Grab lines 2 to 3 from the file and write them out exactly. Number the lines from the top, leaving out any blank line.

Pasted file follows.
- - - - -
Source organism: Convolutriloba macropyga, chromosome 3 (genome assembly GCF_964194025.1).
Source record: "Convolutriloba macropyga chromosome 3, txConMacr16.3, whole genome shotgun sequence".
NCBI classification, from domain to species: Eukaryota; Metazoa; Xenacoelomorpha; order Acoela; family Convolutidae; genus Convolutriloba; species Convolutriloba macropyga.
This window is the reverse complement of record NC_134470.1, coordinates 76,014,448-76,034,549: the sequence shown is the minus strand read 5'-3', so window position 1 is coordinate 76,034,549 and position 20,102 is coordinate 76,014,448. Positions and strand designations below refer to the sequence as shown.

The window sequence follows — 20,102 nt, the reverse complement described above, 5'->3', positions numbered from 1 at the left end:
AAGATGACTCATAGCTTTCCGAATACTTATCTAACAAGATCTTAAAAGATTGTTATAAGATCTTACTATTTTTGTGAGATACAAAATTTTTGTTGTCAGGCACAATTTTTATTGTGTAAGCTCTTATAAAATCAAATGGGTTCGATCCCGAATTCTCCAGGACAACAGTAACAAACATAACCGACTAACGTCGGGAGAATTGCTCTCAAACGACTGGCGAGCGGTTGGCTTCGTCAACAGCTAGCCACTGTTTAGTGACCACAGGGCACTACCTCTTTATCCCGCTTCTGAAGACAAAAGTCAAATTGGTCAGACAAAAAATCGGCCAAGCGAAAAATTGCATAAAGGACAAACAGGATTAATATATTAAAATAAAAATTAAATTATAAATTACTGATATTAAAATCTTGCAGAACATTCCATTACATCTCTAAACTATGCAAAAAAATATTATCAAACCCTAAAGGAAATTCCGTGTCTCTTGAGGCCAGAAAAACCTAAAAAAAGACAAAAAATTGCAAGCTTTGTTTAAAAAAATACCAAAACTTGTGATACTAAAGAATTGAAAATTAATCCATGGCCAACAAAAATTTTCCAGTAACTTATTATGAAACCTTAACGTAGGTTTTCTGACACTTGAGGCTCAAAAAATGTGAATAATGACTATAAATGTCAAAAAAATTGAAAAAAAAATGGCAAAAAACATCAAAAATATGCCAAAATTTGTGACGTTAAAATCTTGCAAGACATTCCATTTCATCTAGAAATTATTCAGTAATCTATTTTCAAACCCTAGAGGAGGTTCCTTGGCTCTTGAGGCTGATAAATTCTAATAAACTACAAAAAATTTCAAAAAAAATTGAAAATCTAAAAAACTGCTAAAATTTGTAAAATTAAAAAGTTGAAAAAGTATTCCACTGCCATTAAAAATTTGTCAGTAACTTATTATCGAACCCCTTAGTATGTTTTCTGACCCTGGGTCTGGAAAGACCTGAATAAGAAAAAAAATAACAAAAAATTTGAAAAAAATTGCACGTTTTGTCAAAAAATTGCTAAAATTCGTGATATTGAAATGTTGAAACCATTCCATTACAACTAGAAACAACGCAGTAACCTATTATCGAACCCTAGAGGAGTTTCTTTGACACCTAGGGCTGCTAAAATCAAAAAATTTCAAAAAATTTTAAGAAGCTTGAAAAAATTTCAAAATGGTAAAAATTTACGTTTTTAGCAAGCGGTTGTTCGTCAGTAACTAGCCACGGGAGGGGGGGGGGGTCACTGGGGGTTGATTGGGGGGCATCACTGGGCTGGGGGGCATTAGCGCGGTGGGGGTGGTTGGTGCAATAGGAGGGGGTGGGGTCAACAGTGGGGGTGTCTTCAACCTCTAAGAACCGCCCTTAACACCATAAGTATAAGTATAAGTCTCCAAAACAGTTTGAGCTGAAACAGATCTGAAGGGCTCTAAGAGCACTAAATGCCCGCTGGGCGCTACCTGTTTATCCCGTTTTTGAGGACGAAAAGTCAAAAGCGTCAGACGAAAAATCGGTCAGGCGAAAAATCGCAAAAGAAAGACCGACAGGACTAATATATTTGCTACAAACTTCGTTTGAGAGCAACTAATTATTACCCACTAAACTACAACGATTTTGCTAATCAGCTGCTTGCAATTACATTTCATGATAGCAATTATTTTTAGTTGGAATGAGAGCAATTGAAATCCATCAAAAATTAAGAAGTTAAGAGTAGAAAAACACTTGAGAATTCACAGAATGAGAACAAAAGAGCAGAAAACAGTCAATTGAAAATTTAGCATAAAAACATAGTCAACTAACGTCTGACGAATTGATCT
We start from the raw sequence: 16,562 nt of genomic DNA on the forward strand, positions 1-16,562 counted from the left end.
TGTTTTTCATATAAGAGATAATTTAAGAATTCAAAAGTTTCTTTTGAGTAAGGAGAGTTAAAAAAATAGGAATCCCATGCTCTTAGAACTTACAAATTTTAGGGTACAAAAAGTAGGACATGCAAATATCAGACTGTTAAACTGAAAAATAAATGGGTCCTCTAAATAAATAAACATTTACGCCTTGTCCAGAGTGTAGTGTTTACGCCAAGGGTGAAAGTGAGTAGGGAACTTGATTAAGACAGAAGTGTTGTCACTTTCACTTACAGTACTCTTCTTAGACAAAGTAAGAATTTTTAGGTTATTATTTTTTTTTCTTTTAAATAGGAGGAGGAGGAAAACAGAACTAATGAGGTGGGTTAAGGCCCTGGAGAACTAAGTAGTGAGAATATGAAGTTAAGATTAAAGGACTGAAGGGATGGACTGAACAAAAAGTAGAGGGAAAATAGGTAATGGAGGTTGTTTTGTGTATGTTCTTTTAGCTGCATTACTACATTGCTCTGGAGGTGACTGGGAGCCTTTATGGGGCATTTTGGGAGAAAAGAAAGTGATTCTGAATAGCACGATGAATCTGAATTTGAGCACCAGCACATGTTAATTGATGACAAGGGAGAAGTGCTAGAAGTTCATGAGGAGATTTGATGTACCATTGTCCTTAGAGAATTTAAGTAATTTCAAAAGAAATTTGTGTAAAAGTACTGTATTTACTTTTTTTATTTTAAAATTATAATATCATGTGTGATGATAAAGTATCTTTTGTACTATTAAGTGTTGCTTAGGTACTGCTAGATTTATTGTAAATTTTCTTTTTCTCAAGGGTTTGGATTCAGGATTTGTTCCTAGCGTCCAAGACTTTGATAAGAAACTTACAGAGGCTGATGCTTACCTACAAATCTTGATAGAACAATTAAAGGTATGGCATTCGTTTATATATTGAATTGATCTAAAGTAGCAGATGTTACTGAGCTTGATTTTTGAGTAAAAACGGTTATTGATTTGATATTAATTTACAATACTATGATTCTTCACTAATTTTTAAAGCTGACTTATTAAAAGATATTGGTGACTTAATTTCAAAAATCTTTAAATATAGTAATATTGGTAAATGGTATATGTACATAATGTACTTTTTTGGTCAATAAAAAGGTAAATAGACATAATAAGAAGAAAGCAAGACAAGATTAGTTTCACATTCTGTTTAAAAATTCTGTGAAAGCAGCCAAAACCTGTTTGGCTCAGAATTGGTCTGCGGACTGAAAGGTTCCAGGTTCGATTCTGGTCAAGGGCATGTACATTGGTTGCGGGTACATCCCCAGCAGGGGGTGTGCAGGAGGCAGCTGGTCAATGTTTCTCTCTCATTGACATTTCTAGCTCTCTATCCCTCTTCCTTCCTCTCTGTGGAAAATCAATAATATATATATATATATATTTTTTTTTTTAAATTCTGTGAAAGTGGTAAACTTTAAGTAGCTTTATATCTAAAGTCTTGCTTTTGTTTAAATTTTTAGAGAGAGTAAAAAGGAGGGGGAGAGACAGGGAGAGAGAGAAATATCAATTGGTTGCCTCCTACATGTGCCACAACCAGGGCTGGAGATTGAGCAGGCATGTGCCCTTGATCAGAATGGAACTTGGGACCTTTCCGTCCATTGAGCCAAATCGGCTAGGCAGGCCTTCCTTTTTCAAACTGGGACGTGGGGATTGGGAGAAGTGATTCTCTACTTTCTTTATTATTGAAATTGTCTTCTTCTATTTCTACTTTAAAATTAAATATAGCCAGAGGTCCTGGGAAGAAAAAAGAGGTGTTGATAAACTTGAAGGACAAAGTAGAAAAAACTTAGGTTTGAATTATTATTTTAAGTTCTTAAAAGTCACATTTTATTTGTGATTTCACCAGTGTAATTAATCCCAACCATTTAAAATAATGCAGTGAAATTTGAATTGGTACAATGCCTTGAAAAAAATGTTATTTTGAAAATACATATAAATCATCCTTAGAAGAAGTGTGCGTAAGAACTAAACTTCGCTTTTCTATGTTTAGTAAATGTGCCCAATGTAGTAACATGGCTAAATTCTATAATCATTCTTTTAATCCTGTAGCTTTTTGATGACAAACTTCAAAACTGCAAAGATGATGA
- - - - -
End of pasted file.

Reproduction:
Source record: "Convolutriloba macropyga chromosome 3, txConMacr16.3, whole genome shotgun sequence".
NCBI classification, from domain to species: Eukaryota; Metazoa; Xenacoelomorpha; order Acoela; family Convolutidae; genus Convolutriloba; species Convolutriloba macropyga.